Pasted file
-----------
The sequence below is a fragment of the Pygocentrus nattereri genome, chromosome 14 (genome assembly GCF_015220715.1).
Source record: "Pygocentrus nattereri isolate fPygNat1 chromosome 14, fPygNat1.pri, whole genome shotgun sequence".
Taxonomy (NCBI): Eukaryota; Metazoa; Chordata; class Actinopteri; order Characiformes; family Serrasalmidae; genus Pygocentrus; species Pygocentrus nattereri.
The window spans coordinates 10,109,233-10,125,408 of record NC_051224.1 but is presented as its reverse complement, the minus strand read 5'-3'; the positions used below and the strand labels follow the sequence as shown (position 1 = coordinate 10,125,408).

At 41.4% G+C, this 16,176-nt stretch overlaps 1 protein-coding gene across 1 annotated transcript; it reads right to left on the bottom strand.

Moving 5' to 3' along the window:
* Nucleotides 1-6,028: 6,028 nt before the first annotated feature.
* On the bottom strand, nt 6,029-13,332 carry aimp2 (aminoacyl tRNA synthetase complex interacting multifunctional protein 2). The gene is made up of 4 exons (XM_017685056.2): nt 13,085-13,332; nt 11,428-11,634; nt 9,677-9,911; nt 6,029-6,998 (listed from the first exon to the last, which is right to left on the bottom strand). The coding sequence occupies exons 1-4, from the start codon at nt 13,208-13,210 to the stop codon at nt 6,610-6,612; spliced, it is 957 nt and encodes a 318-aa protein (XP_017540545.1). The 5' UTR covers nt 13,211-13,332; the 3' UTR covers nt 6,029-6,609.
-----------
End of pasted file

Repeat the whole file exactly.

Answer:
The sequence below is a fragment of the Pygocentrus nattereri genome, chromosome 14 (genome assembly GCF_015220715.1).
Source record: "Pygocentrus nattereri isolate fPygNat1 chromosome 14, fPygNat1.pri, whole genome shotgun sequence".
Taxonomy (NCBI): Eukaryota; Metazoa; Chordata; class Actinopteri; order Characiformes; family Serrasalmidae; genus Pygocentrus; species Pygocentrus nattereri.
The window spans coordinates 10,109,233-10,125,408 of record NC_051224.1 but is presented as its reverse complement, the minus strand read 5'-3'; the positions used below and the strand labels follow the sequence as shown (position 1 = coordinate 10,125,408).

At 41.4% G+C, this 16,176-nt stretch overlaps 1 protein-coding gene across 1 annotated transcript; it reads right to left on the bottom strand.

Moving 5' to 3' along the window:
* Nucleotides 1-6,028: 6,028 nt before the first annotated feature.
* On the bottom strand, nt 6,029-13,332 carry aimp2 (aminoacyl tRNA synthetase complex interacting multifunctional protein 2). The gene is made up of 4 exons (XM_017685056.2): nt 13,085-13,332; nt 11,428-11,634; nt 9,677-9,911; nt 6,029-6,998 (listed from the first exon to the last, which is right to left on the bottom strand). The coding sequence occupies exons 1-4, from the start codon at nt 13,208-13,210 to the stop codon at nt 6,610-6,612; spliced, it is 957 nt and encodes a 318-aa protein (XP_017540545.1). The 5' UTR covers nt 13,211-13,332; the 3' UTR covers nt 6,029-6,609.